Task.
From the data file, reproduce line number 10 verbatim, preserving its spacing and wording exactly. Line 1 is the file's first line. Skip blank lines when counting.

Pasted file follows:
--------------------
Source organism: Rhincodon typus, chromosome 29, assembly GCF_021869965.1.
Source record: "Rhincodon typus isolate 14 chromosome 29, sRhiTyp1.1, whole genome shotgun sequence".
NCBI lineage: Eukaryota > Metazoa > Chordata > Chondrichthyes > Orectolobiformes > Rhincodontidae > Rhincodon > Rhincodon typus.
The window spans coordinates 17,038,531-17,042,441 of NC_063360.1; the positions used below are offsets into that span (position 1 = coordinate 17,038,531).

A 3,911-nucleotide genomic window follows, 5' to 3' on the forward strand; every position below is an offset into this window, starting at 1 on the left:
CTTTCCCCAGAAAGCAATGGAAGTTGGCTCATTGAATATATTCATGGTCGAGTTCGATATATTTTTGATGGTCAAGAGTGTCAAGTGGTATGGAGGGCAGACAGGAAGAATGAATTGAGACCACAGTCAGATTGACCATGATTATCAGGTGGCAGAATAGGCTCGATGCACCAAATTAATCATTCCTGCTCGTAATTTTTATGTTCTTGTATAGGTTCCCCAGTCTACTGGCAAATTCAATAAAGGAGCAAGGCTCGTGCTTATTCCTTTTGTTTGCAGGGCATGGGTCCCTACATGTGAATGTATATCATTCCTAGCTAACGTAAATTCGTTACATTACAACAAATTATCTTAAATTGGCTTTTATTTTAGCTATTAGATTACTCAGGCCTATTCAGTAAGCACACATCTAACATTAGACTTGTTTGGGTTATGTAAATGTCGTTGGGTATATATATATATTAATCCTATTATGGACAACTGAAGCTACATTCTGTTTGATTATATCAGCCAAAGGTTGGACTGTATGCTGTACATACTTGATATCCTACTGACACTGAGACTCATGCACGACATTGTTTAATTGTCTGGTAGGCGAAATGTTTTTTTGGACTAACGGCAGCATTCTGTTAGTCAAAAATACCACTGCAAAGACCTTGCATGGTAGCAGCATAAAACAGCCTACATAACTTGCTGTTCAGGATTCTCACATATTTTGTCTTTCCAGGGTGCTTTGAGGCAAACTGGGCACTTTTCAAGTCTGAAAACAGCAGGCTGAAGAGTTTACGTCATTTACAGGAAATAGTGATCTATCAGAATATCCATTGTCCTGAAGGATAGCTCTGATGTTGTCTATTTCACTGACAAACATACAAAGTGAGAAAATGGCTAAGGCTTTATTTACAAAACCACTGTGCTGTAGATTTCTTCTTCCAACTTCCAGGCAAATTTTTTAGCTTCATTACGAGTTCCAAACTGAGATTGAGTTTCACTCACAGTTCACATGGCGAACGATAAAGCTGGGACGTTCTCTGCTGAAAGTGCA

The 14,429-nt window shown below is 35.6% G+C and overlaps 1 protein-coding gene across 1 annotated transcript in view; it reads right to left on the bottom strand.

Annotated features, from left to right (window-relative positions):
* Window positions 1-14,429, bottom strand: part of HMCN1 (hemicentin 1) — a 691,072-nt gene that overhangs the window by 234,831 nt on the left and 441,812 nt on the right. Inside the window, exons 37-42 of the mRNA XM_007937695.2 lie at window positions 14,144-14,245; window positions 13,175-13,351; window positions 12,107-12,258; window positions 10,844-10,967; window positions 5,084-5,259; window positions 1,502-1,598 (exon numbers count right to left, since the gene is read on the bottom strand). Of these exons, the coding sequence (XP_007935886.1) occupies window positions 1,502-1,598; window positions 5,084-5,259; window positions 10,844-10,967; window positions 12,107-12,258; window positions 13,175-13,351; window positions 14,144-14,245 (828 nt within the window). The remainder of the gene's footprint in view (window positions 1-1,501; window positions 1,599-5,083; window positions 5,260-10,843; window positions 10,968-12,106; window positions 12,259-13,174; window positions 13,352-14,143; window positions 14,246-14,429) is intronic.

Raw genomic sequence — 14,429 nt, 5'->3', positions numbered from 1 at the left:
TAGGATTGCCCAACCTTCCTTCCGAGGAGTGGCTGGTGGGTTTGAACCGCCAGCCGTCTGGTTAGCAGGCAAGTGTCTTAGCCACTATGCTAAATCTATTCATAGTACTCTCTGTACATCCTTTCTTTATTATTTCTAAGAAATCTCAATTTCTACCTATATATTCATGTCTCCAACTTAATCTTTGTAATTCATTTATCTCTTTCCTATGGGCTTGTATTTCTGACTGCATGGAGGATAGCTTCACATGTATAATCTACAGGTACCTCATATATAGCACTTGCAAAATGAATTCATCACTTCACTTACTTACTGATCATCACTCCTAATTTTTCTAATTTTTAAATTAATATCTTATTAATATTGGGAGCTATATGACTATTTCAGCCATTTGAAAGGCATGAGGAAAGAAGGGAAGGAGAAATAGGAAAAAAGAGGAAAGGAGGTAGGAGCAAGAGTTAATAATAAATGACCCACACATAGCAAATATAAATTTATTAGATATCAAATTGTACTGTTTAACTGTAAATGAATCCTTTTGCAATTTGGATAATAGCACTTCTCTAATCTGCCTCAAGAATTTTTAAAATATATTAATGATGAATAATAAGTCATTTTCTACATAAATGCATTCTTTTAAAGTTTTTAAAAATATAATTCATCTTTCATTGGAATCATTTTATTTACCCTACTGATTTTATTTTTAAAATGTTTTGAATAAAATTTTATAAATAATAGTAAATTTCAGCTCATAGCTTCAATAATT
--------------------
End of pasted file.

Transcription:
Raw genomic sequence — 14,429 nt, 5'->3', positions numbered from 1 at the left: